More Colleges Go Test-Optional for Admissions

By Catherine Groux
Posted December 12, 2012 10:00 AM

More schools are minimizing test scores' role in the admissions process.
More schools are minimizing test scores' role in the admissions process.
During the college admissions process, one of the ways schools select their newest enrollees is by looking at their SAT and ACT scores. However, this practice may soon change, as more colleges across the country opt to minimize test scores' role in the admissions process, instead relying on students' high school grades, extracurricular activities and letters of recommendation.

Minimizing Test Scores in the Admissions Process

The National Center for Fair & Open Testing (FairTest), a critic of relying on test scores during the college admissions process, recently reported that 850 colleges and universities have joined their movement, de-emphasizing the role of SAT and ACT scores for admission.

"By dropping SAT and ACT requirements, schools open their doors to more diverse applicants," FairTest's website states. "And they serve as a valuable model for K-12 education by demonstrating that test scores are not needed to make sound decisions."

Last year, Chicago's DePaul University made admissions history when it became the largest private, nonprofit university to go test-optional, The Chronicle of Higher Education reports. In February 2011, the school announced that beginning with the freshman class entering in 2012, students could opt not to submit their ACT or SAT scores and instead write short responses to essay questions designed to gauge their leadership skills, commitment to service and ability to meet long-term goals.

With its decision to drop testing requirements, DePaul joined the ranks of schools like Arkansas State University, Berklee College of Music, Central Washington University, Ithaca College and Johnson & Wales University, FairTest states.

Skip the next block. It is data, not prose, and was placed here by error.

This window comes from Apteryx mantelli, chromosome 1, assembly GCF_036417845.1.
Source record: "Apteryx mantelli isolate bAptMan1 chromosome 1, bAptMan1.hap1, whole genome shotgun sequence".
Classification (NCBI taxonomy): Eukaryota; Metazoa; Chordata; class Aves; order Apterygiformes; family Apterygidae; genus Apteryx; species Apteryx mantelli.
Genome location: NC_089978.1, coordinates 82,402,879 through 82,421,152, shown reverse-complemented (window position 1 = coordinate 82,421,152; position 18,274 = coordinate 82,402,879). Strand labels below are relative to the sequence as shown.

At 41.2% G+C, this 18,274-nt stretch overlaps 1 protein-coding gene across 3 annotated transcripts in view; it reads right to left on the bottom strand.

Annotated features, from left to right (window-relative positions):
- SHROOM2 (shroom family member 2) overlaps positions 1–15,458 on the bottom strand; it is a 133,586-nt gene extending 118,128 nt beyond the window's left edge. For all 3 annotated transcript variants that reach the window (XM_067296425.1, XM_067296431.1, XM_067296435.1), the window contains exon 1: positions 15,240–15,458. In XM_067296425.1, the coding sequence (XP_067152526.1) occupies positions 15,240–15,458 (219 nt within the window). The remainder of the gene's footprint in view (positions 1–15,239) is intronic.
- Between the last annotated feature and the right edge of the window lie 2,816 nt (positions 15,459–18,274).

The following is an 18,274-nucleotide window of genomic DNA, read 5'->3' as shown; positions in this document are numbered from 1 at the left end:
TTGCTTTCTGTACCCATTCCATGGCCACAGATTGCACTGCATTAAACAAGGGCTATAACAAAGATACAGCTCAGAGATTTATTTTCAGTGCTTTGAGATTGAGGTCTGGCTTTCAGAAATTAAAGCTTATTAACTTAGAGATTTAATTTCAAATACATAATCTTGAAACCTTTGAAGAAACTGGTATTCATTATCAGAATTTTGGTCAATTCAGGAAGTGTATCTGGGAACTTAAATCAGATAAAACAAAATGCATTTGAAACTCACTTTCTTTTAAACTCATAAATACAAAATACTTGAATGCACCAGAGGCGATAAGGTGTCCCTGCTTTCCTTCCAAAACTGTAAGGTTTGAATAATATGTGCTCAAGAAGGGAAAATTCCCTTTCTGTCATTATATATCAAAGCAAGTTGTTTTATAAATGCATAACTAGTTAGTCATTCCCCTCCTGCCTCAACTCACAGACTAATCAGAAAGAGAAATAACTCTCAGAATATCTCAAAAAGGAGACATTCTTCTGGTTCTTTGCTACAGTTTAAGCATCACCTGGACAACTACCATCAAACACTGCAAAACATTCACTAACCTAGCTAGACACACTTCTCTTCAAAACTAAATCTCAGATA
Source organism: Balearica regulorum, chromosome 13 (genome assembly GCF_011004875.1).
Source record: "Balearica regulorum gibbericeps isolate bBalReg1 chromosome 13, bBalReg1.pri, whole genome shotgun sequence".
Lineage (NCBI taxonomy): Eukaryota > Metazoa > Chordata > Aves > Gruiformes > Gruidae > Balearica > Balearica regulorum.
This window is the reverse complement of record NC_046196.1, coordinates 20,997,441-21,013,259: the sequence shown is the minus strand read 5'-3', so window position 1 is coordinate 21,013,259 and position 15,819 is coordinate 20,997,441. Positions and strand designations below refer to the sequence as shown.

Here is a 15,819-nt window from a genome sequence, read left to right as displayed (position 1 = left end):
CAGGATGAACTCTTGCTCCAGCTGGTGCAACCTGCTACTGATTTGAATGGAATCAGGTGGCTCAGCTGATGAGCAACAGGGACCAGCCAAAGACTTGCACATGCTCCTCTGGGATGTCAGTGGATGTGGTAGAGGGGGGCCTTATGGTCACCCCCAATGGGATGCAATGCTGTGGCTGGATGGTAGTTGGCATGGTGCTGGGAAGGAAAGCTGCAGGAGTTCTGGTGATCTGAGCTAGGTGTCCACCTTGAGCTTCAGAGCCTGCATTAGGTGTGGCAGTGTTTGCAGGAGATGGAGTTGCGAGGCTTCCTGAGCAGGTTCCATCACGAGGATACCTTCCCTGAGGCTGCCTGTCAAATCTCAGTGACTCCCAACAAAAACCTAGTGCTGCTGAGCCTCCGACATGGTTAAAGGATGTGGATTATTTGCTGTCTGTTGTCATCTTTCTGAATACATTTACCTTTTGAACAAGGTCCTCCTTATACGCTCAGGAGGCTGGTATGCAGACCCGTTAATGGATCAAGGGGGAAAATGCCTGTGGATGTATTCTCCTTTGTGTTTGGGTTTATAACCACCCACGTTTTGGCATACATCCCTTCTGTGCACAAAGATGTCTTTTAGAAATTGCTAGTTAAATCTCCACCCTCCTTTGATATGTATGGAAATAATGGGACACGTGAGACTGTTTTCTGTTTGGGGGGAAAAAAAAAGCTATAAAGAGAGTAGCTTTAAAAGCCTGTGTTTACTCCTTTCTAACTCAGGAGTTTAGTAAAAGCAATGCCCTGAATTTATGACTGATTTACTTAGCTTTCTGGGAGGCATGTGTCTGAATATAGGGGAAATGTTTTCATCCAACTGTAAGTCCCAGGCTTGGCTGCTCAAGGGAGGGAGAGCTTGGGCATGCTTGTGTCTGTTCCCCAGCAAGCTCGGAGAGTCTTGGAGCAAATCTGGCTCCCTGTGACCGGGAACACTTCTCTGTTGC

The Problem With Weighing Test Scores Too Heavily

Valerie Strauss, an education blogger for The Washington Post, explained that various studies have shown that SAT and ACT scores do not necessarily correlate with students' academic and professional success. Additionally, some research has indicated that SAT scores tend to increase as family income rises, which puts lower-income students at a disadvantage. Because the SAT tends to be "coachable," Strauss said that higher-income individuals can pay for study guides, tutors and a variety of other resources that will help them excel, while the same is not always true for lower-income students.

For these reasons, Bob Schaeffer, FairTest's public education director, said that colleges should evaluate students on other factors besides their ACT and SAT scores.

"[Colleges and universities] recognize that neither the SAT nor ACT measures what students most need to succeed in higher education," Schaeffer said in a statement. "Even the tests' sponsors admit that an applicant's high school record remains a better predictor of college performance than either exam is."

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